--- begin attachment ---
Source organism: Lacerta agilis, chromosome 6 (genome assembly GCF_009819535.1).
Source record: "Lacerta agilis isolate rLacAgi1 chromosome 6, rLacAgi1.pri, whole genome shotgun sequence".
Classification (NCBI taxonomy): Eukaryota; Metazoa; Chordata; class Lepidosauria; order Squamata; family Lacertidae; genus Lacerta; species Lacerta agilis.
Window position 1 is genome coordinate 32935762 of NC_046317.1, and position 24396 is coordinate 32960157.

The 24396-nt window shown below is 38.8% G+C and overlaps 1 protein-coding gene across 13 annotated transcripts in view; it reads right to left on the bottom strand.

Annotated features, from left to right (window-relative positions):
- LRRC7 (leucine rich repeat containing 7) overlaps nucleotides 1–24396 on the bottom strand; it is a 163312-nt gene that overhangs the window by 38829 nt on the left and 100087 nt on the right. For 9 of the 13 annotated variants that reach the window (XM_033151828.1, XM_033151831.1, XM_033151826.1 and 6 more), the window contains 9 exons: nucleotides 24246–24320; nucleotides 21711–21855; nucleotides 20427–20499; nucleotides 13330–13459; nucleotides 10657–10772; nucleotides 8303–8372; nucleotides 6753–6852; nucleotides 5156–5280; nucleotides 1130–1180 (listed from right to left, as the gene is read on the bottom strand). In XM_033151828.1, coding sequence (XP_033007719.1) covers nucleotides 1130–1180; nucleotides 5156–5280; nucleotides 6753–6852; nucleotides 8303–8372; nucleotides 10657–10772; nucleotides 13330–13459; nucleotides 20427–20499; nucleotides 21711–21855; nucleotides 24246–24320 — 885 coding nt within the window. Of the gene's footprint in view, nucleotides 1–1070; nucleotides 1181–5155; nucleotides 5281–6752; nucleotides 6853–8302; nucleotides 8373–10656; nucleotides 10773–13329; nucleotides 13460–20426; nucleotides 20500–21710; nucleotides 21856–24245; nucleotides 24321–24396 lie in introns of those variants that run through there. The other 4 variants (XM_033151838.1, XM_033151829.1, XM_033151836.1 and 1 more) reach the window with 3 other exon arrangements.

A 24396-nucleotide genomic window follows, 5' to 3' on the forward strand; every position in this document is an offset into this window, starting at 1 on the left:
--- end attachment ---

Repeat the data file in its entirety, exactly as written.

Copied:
Source organism: Lacerta agilis, chromosome 6 (genome assembly GCF_009819535.1).
Source record: "Lacerta agilis isolate rLacAgi1 chromosome 6, rLacAgi1.pri, whole genome shotgun sequence".
Classification (NCBI taxonomy): Eukaryota; Metazoa; Chordata; class Lepidosauria; order Squamata; family Lacertidae; genus Lacerta; species Lacerta agilis.
Window position 1 is genome coordinate 32935762 of NC_046317.1, and position 24396 is coordinate 32960157.

The 24396-nt window shown below is 38.8% G+C and overlaps 1 protein-coding gene across 13 annotated transcripts in view; it reads right to left on the bottom strand.

Annotated features, from left to right (window-relative positions):
- LRRC7 (leucine rich repeat containing 7) overlaps nucleotides 1–24396 on the bottom strand; it is a 163312-nt gene that overhangs the window by 38829 nt on the left and 100087 nt on the right. For 9 of the 13 annotated variants that reach the window (XM_033151828.1, XM_033151831.1, XM_033151826.1 and 6 more), the window contains 9 exons: nucleotides 24246–24320; nucleotides 21711–21855; nucleotides 20427–20499; nucleotides 13330–13459; nucleotides 10657–10772; nucleotides 8303–8372; nucleotides 6753–6852; nucleotides 5156–5280; nucleotides 1130–1180 (listed from right to left, as the gene is read on the bottom strand). In XM_033151828.1, coding sequence (XP_033007719.1) covers nucleotides 1130–1180; nucleotides 5156–5280; nucleotides 6753–6852; nucleotides 8303–8372; nucleotides 10657–10772; nucleotides 13330–13459; nucleotides 20427–20499; nucleotides 21711–21855; nucleotides 24246–24320 — 885 coding nt within the window. Of the gene's footprint in view, nucleotides 1–1070; nucleotides 1181–5155; nucleotides 5281–6752; nucleotides 6853–8302; nucleotides 8373–10656; nucleotides 10773–13329; nucleotides 13460–20426; nucleotides 20500–21710; nucleotides 21856–24245; nucleotides 24321–24396 lie in introns of those variants that run through there. The other 4 variants (XM_033151838.1, XM_033151829.1, XM_033151836.1 and 1 more) reach the window with 3 other exon arrangements.

A 24396-nucleotide genomic window follows, 5' to 3' on the forward strand; every position in this document is an offset into this window, starting at 1 on the left: